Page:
55. 63. <ul><li>The group 4 also showed the best histological score among all groups. </li></ul><ul><li>bMSCs transplantation followed by an increase in disc rehidration gave a good result on cells and matrix extra cellular repair. </li></ul>
  56. 64. <ul><li>The group 2 (distraction of the IVD) : </li></ul><ul><ul><li>least dead cells count (73.35 + 21.55) and significantly difference with control group in all parameters. </li></ul></ul><ul><li>Distraction of the IVD : </li></ul><ul><li>↓ matrix-degradation enzyme, such as MMP-13, which can cause apoptosis pathways to decrease. * </li></ul>* Guehring T et al . Spine 2006; 15 : 1658–1665 Group 3 Group 2
  57. 65. Clinical Implication and Further Study Aspect of bMSCs Aspect of IVD Distraction <ul><li>Regeneration </li></ul><ul><li>Fusion </li></ul><ul><li>In vitro </li></ul><ul><li>In vivo </li></ul><ul><li>Conservative </li></ul><ul><li>Operative </li></ul><ul><li>In vitro </li></ul><ul><li>In vivo </li></ul>
  59. 68. bMSCs transplantation distraction of the IVD to reverse intervertebral disc degeneration in the rabbit or bMSCs transplantation and distraction of the IVD <ul><ul><li>↑ disc height on lateral and frontal view </li></ul></ul><ul><ul><li>Good and statistically significance in </li></ul></ul><ul><ul><li>histological score, morphological and </li></ul></ul><ul><ul><li>proteoglycan grade (except bMSCs </li></ul></ul><ul><ul><li>group in morphological grade) </li></ul></ul><ul><ul><li>↓ the dead cell count </li></ul></ul>↑ restoration IDD toward regeneration in term of lateral projection disc height increase and histological score, although not statistically significant difference compared to bMSCs transplantation only or IVD distraction
  60. 69. Cell Therapy and Stem cells for Cartilage Defect Courtesy of Dr. Andri Lubis, Sp OT Orthopaedic and Traumatology Division Faculty of Medicine University of Indonesia
  61. 71. cartilage MFC denuded 3x5 cm Osteochondral lesion
  62. 73. JBJS Am 2006;88:2502-20 Autologous Chondrocyte Implantation (ACI)
  63. 74. JBJS Am 2006;88:2502-20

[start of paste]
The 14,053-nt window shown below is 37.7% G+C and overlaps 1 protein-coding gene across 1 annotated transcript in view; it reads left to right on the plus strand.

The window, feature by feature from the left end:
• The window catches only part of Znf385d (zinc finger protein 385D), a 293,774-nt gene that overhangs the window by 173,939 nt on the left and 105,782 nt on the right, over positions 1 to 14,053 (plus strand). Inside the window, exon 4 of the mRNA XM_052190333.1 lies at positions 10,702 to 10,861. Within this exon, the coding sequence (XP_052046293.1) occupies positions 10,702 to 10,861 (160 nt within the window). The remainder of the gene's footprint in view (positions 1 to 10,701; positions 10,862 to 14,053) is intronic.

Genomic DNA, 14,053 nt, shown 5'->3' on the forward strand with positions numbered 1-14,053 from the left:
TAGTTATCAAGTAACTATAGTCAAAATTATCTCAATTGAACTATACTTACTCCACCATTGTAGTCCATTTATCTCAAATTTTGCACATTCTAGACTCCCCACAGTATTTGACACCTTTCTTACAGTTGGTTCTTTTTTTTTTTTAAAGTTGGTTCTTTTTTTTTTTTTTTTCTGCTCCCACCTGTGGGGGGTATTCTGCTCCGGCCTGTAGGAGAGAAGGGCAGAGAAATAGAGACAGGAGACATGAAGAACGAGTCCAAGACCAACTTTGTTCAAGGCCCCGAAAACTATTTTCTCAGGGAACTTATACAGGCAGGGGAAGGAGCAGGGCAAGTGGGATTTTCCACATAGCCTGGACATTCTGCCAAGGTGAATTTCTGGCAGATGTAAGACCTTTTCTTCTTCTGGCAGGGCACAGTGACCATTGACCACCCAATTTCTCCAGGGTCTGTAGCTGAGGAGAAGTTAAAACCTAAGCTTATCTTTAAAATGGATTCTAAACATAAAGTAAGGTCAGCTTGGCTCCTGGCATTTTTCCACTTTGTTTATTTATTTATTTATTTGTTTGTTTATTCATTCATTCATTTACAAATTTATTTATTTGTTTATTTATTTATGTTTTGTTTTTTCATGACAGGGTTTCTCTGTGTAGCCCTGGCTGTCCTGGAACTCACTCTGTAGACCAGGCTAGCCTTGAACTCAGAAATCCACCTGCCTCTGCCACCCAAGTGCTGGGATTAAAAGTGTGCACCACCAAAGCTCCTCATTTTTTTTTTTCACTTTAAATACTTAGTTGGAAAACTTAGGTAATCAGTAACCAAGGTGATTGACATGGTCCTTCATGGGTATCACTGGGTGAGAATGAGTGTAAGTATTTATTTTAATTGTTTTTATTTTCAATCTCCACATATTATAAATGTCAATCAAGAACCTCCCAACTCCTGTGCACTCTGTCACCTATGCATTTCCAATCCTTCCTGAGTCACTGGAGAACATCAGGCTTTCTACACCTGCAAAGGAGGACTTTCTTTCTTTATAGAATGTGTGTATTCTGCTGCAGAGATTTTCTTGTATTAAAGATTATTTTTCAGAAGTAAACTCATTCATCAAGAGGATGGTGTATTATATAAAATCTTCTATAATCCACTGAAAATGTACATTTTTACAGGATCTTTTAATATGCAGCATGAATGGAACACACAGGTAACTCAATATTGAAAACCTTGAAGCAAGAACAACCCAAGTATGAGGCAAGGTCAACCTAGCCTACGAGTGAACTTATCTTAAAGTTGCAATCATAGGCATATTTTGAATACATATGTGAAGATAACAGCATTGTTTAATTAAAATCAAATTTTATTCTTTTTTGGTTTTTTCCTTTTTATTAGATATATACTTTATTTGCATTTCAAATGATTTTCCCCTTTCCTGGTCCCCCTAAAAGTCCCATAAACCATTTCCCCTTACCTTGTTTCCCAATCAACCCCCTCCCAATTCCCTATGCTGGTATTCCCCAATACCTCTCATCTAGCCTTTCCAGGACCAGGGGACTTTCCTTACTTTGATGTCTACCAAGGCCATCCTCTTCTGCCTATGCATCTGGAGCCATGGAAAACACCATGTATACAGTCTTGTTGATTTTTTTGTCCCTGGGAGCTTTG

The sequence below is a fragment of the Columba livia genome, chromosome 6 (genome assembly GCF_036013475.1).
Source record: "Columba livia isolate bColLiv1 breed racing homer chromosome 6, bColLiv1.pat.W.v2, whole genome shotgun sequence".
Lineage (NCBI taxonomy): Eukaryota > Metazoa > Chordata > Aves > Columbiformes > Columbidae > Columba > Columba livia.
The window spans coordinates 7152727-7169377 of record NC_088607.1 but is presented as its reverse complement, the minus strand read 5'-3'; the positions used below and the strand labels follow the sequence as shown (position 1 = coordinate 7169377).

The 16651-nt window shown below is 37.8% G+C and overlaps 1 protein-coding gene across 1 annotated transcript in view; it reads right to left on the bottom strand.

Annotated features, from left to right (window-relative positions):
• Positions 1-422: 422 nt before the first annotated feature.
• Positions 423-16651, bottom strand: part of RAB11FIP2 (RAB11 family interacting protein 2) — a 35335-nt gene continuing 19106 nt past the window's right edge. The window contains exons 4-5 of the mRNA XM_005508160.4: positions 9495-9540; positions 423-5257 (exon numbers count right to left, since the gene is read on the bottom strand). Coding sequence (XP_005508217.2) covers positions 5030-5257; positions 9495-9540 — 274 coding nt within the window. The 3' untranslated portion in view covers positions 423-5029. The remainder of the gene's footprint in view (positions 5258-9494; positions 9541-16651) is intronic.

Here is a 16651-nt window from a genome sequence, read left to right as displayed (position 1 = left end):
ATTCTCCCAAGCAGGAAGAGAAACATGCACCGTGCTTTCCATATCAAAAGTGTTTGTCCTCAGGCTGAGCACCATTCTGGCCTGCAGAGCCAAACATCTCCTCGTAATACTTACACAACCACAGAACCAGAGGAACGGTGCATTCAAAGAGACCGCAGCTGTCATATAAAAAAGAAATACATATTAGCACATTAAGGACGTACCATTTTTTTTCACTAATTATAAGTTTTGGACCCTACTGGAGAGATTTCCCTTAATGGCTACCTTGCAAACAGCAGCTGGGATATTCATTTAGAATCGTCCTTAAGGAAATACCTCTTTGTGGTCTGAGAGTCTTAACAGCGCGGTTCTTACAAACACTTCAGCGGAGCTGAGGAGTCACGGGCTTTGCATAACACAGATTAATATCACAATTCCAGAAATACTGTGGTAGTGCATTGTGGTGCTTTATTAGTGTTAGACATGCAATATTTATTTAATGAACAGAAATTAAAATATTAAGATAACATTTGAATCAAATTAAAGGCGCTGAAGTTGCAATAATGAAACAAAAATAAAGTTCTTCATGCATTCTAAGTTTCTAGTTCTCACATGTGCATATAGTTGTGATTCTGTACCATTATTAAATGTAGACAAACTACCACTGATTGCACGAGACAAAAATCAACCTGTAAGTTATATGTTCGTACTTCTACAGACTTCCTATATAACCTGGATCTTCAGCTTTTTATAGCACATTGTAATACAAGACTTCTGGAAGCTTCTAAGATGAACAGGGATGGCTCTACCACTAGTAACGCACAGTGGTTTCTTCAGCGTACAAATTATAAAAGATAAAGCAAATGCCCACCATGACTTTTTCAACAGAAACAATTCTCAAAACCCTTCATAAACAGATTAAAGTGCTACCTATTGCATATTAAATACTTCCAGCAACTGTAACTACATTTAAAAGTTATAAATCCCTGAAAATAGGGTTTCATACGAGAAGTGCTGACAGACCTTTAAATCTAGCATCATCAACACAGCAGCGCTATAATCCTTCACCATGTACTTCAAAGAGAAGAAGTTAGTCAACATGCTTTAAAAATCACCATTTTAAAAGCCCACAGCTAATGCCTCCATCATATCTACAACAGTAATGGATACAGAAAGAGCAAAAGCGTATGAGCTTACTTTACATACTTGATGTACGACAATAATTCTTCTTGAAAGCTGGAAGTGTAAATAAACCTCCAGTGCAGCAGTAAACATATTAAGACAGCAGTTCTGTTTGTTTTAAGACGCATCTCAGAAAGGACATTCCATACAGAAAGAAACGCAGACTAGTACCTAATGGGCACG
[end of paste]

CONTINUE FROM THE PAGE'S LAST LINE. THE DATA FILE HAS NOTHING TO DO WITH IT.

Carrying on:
64. 75. ACI Technology Brittberg et al., NEJM 1994; 331:889-95
  65. 76. Matrix-carried Autologous Chondrocyte Implantation (MACI) <ul><li>Cultivated autologous chondrocytes seeded in a 3-D scaffold made of type I/III collagen membrane </li></ul><ul><li>Matrix is remodelled within a few months and replaced by the extracellular matrix of the regenerate </li></ul>
  66. 77. Key Elements of MACI <ul><li>Autologous Chondrocytes: controlled cell density  10M </li></ul><ul><li>Collagen membrane: bio-degradable >6M </li></ul><ul><li>Fibrin glue: promote cell migration and growth (Zheng et al., 2005) </li></ul><ul><li>Histology of MACI: objective evidence (Zheng et al., 2006) </li></ul><ul><li>Functional Assessment: achievement >80% of good to excellent (Robinson et al., 2007) </li></ul>
  67. 78. 3 rd Generation ACI <ul><li>Do not need periosteal patch </li></ul><ul><li>Example: Fibrin Matrix ACI </li></ul>
  68. 79. J Kor Arthros Soc 2007;11:1-5
  69. 80. Bone Marrow-Derived Mesenchymal Stem Cells
  70. 81. BMSCs Steps <ul><li>Taking the stem cell from illiac crest </li></ul><ul><li>Culture the stem cells  4 weeks lab </li></ul><ul><li>Debridement the lession </li></ul><ul><li>Taking tibial periosteum </li></ul><ul><li>Suturing the periost to the defect, implantation of stem cells, completing the suture </li></ul><ul><li>Fibrin glue </li></ul>
  71. 82. Courtesy of Prof. James Hui, National University Hospital, Singapore
  72. 85. Courtesy of Prof. James Hui, NUH
  73. 86. Radiographics 2007; 27:207-22
  74. 87. Eur Radiol 2007; 17:103–18
  75. 88. The success of Stem Cells Therapy <ul><li>Need good collaboration among surgeons, laboratory technicians, and stem cells laboratory </li></ul>Dr. Teo Cheng Peng Parkway Cancer Center, S’pore Kompas March 16, 2007 p. 42
  76. 89. Tissue Engineering and Cell Based Therapies: a 21 st Century Treatment Dr. Caplan
  77. 91. The End Thank you for the attention